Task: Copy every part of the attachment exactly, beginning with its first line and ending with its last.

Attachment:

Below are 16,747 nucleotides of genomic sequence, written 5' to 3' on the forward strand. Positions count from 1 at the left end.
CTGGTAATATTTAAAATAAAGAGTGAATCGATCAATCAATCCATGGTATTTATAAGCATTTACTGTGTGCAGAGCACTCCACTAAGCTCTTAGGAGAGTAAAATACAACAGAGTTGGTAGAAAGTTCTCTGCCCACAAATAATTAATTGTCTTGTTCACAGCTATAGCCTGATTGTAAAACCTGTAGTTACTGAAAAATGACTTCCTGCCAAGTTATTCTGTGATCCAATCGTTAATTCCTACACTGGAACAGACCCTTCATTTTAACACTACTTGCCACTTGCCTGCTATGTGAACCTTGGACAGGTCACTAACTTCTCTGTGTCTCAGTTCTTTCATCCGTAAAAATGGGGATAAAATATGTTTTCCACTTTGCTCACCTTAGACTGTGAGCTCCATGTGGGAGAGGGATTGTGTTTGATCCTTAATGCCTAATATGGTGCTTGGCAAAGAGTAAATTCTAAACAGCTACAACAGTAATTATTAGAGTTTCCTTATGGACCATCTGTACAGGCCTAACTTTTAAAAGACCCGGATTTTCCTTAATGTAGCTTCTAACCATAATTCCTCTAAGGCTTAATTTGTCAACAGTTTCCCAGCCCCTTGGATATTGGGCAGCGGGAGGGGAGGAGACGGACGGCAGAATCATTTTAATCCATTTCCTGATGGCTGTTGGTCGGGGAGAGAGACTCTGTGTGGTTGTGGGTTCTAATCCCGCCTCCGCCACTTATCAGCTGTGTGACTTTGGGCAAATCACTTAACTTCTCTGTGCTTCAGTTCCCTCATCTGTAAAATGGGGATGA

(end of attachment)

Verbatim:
Below are 16,747 nucleotides of genomic sequence, written 5' to 3' on the forward strand. Positions count from 1 at the left end.
CTGGTAATATTTAAAATAAAGAGTGAATCGATCAATCAATCCATGGTATTTATAAGCATTTACTGTGTGCAGAGCACTCCACTAAGCTCTTAGGAGAGTAAAATACAACAGAGTTGGTAGAAAGTTCTCTGCCCACAAATAATTAATTGTCTTGTTCACAGCTATAGCCTGATTGTAAAACCTGTAGTTACTGAAAAATGACTTCCTGCCAAGTTATTCTGTGATCCAATCGTTAATTCCTACACTGGAACAGACCCTTCATTTTAACACTACTTGCCACTTGCCTGCTATGTGAACCTTGGACAGGTCACTAACTTCTCTGTGTCTCAGTTCTTTCATCCGTAAAAATGGGGATAAAATATGTTTTCCACTTTGCTCACCTTAGACTGTGAGCTCCATGTGGGAGAGGGATTGTGTTTGATCCTTAATGCCTAATATGGTGCTTGGCAAAGAGTAAATTCTAAACAGCTACAACAGTAATTATTAGAGTTTCCTTATGGACCATCTGTACAGGCCTAACTTTTAAAAGACCCGGATTTTCCTTAATGTAGCTTCTAACCATAATTCCTCTAAGGCTTAATTTGTCAACAGTTTCCCAGCCCCTTGGATATTGGGCAGCGGGAGGGGAGGAGACGGACGGCAGAATCATTTTAATCCATTTCCTGATGGCTGTTGGTCGGGGAGAGAGACTCTGTGTGGTTGTGGGTTCTAATCCCGCCTCCGCCACTTATCAGCTGTGTGACTTTGGGCAAATCACTTAACTTCTCTGTGCTTCAGTTCCCTCATCTGTAAAATGGGGATGA